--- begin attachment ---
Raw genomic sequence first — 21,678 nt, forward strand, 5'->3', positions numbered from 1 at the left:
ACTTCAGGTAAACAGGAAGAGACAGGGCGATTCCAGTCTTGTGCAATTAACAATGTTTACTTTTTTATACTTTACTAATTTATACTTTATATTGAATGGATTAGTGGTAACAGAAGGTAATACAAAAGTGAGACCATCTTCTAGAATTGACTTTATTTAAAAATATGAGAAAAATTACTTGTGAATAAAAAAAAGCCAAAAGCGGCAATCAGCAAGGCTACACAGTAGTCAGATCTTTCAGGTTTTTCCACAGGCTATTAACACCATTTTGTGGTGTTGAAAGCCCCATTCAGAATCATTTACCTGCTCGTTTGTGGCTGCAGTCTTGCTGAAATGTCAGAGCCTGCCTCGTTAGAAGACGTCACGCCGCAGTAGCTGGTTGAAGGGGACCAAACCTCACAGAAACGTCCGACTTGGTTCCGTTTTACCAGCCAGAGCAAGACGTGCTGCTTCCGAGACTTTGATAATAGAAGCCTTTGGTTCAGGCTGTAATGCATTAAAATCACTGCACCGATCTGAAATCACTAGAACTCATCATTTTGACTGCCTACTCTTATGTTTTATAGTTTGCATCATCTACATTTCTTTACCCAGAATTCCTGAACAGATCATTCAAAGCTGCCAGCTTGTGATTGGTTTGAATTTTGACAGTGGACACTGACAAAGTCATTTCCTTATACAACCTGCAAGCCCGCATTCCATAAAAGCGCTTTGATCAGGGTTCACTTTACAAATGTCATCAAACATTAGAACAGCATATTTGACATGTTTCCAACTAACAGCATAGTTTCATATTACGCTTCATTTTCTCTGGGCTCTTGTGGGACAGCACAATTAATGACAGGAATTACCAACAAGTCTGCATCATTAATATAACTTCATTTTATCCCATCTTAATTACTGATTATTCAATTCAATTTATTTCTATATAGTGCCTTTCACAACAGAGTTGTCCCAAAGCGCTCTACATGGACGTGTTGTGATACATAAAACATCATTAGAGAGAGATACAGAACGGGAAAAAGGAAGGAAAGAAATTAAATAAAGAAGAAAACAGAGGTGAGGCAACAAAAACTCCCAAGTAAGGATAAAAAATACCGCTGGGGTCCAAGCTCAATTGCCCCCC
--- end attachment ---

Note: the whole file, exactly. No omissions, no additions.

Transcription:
Raw genomic sequence first — 21,678 nt, forward strand, 5'->3', positions numbered from 1 at the left:
ACTTCAGGTAAACAGGAAGAGACAGGGCGATTCCAGTCTTGTGCAATTAACAATGTTTACTTTTTTATACTTTACTAATTTATACTTTATATTGAATGGATTAGTGGTAACAGAAGGTAATACAAAAGTGAGACCATCTTCTAGAATTGACTTTATTTAAAAATATGAGAAAAATTACTTGTGAATAAAAAAAAGCCAAAAGCGGCAATCAGCAAGGCTACACAGTAGTCAGATCTTTCAGGTTTTTCCACAGGCTATTAACACCATTTTGTGGTGTTGAAAGCCCCATTCAGAATCATTTACCTGCTCGTTTGTGGCTGCAGTCTTGCTGAAATGTCAGAGCCTGCCTCGTTAGAAGACGTCACGCCGCAGTAGCTGGTTGAAGGGGACCAAACCTCACAGAAACGTCCGACTTGGTTCCGTTTTACCAGCCAGAGCAAGACGTGCTGCTTCCGAGACTTTGATAATAGAAGCCTTTGGTTCAGGCTGTAATGCATTAAAATCACTGCACCGATCTGAAATCACTAGAACTCATCATTTTGACTGCCTACTCTTATGTTTTATAGTTTGCATCATCTACATTTCTTTACCCAGAATTCCTGAACAGATCATTCAAAGCTGCCAGCTTGTGATTGGTTTGAATTTTGACAGTGGACACTGACAAAGTCATTTCCTTATACAACCTGCAAGCCCGCATTCCATAAAAGCGCTTTGATCAGGGTTCACTTTACAAATGTCATCAAACATTAGAACAGCATATTTGACATGTTTCCAACTAACAGCATAGTTTCATATTACGCTTCATTTTCTCTGGGCTCTTGTGGGACAGCACAATTAATGACAGGAATTACCAACAAGTCTGCATCATTAATATAACTTCATTTTATCCCATCTTAATTACTGATTATTCAATTCAATTTATTTCTATATAGTGCCTTTCACAACAGAGTTGTCCCAAAGCGCTCTACATGGACGTGTTGTGATACATAAAACATCATTAGAGAGAGATACAGAACGGGAAAAAGGAAGGAAAGAAATTAAATAAAGAAGAAAACAGAGGTGAGGCAACAAAAACTCCCAAGTAAGGATAAAAAATACCGCTGGGGTCCAAGCTCAATTGCCCCCC